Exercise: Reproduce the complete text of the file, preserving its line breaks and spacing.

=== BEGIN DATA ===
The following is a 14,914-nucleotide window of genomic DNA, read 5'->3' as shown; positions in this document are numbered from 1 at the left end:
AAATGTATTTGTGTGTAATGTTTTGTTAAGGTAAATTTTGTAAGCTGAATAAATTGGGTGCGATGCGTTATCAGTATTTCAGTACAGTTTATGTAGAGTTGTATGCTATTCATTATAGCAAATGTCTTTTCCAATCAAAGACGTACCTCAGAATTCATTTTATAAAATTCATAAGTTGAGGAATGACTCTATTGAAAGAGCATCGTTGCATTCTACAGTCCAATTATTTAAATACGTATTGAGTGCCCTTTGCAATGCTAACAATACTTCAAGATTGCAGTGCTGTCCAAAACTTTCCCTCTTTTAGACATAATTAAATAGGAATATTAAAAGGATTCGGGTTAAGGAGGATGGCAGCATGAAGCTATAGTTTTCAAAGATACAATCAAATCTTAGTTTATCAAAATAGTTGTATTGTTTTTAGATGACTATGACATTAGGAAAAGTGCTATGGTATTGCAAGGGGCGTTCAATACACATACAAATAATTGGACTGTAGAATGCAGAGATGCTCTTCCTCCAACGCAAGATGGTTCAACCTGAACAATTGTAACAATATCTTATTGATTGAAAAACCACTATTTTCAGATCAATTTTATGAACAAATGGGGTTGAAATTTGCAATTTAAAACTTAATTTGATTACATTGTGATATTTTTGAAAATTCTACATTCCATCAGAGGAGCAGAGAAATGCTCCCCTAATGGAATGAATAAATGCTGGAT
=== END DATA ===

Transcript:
The following is a 14,914-nucleotide window of genomic DNA, read 5'->3' as shown; positions in this document are numbered from 1 at the left end:
AAATGTATTTGTGTGTAATGTTTTGTTAAGGTAAATTTTGTAAGCTGAATAAATTGGGTGCGATGCGTTATCAGTATTTCAGTACAGTTTATGTAGAGTTGTATGCTATTCATTATAGCAAATGTCTTTTCCAATCAAAGACGTACCTCAGAATTCATTTTATAAAATTCATAAGTTGAGGAATGACTCTATTGAAAGAGCATCGTTGCATTCTACAGTCCAATTATTTAAATACGTATTGAGTGCCCTTTGCAATGCTAACAATACTTCAAGATTGCAGTGCTGTCCAAAACTTTCCCTCTTTTAGACATAATTAAATAGGAATATTAAAAGGATTCGGGTTAAGGAGGATGGCAGCATGAAGCTATAGTTTTCAAAGATACAATCAAATCTTAGTTTATCAAAATAGTTGTATTGTTTTTAGATGACTATGACATTAGGAAAAGTGCTATGGTATTGCAAGGGGCGTTCAATACACATACAAATAATTGGACTGTAGAATGCAGAGATGCTCTTCCTCCAACGCAAGATGGTTCAACCTGAACAATTGTAACAATATCTTATTGATTGAAAAACCACTATTTTCAGATCAATTTTATGAACAAATGGGGTTGAAATTTGCAATTTAAAACTTAATTTGATTACATTGTGATATTTTTGAAAATTCTACATTCCATCAGAGGAGCAGAGAAATGCTCCCCTAATGGAATGAATAAATGCTGGAT